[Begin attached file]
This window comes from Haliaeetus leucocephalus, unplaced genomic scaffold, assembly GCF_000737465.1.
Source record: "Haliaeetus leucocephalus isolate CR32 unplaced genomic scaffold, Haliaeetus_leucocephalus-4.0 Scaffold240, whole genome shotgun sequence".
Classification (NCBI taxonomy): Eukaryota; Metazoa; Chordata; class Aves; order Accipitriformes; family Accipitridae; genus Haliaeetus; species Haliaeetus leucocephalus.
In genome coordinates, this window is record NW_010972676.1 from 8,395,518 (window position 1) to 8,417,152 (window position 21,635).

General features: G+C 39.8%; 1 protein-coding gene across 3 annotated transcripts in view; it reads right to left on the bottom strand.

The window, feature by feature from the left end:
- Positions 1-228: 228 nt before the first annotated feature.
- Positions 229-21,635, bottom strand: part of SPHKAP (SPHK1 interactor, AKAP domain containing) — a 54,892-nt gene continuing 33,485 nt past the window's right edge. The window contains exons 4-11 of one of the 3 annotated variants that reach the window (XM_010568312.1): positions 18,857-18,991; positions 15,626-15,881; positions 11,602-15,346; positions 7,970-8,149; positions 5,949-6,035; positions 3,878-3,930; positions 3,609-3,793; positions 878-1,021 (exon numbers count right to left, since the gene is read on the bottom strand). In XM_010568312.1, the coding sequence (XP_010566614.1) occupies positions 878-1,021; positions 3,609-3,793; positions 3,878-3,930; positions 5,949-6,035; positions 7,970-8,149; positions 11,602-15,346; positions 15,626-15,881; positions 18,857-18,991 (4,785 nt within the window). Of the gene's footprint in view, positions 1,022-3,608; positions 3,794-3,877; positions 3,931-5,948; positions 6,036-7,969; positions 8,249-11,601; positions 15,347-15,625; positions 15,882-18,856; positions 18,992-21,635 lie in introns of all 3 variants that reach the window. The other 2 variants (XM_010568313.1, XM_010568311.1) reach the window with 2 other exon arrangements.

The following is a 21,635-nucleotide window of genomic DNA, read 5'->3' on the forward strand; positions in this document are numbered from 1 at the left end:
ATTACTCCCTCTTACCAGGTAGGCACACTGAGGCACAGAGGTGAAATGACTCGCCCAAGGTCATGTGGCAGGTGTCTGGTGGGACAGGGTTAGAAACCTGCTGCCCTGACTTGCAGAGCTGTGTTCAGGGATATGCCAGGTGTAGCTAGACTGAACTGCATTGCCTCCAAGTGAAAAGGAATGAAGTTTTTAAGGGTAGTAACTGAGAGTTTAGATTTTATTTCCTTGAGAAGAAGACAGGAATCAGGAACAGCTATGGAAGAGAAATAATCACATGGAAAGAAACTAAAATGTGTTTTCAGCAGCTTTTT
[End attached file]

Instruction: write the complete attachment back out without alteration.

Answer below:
This window comes from Haliaeetus leucocephalus, unplaced genomic scaffold, assembly GCF_000737465.1.
Source record: "Haliaeetus leucocephalus isolate CR32 unplaced genomic scaffold, Haliaeetus_leucocephalus-4.0 Scaffold240, whole genome shotgun sequence".
Classification (NCBI taxonomy): Eukaryota; Metazoa; Chordata; class Aves; order Accipitriformes; family Accipitridae; genus Haliaeetus; species Haliaeetus leucocephalus.
In genome coordinates, this window is record NW_010972676.1 from 8,395,518 (window position 1) to 8,417,152 (window position 21,635).

General features: G+C 39.8%; 1 protein-coding gene across 3 annotated transcripts in view; it reads right to left on the bottom strand.

The window, feature by feature from the left end:
- Positions 1-228: 228 nt before the first annotated feature.
- Positions 229-21,635, bottom strand: part of SPHKAP (SPHK1 interactor, AKAP domain containing) — a 54,892-nt gene continuing 33,485 nt past the window's right edge. The window contains exons 4-11 of one of the 3 annotated variants that reach the window (XM_010568312.1): positions 18,857-18,991; positions 15,626-15,881; positions 11,602-15,346; positions 7,970-8,149; positions 5,949-6,035; positions 3,878-3,930; positions 3,609-3,793; positions 878-1,021 (exon numbers count right to left, since the gene is read on the bottom strand). In XM_010568312.1, the coding sequence (XP_010566614.1) occupies positions 878-1,021; positions 3,609-3,793; positions 3,878-3,930; positions 5,949-6,035; positions 7,970-8,149; positions 11,602-15,346; positions 15,626-15,881; positions 18,857-18,991 (4,785 nt within the window). Of the gene's footprint in view, positions 1,022-3,608; positions 3,794-3,877; positions 3,931-5,948; positions 6,036-7,969; positions 8,249-11,601; positions 15,347-15,625; positions 15,882-18,856; positions 18,992-21,635 lie in introns of all 3 variants that reach the window. The other 2 variants (XM_010568313.1, XM_010568311.1) reach the window with 2 other exon arrangements.

The following is a 21,635-nucleotide window of genomic DNA, read 5'->3' on the forward strand; positions in this document are numbered from 1 at the left end:
ATTACTCCCTCTTACCAGGTAGGCACACTGAGGCACAGAGGTGAAATGACTCGCCCAAGGTCATGTGGCAGGTGTCTGGTGGGACAGGGTTAGAAACCTGCTGCCCTGACTTGCAGAGCTGTGTTCAGGGATATGCCAGGTGTAGCTAGACTGAACTGCATTGCCTCCAAGTGAAAAGGAATGAAGTTTTTAAGGGTAGTAACTGAGAGTTTAGATTTTATTTCCTTGAGAAGAAGACAGGAATCAGGAACAGCTATGGAAGAGAAATAATCACATGGAAAGAAACTAAAATGTGTTTTCAGCAGCTTTTT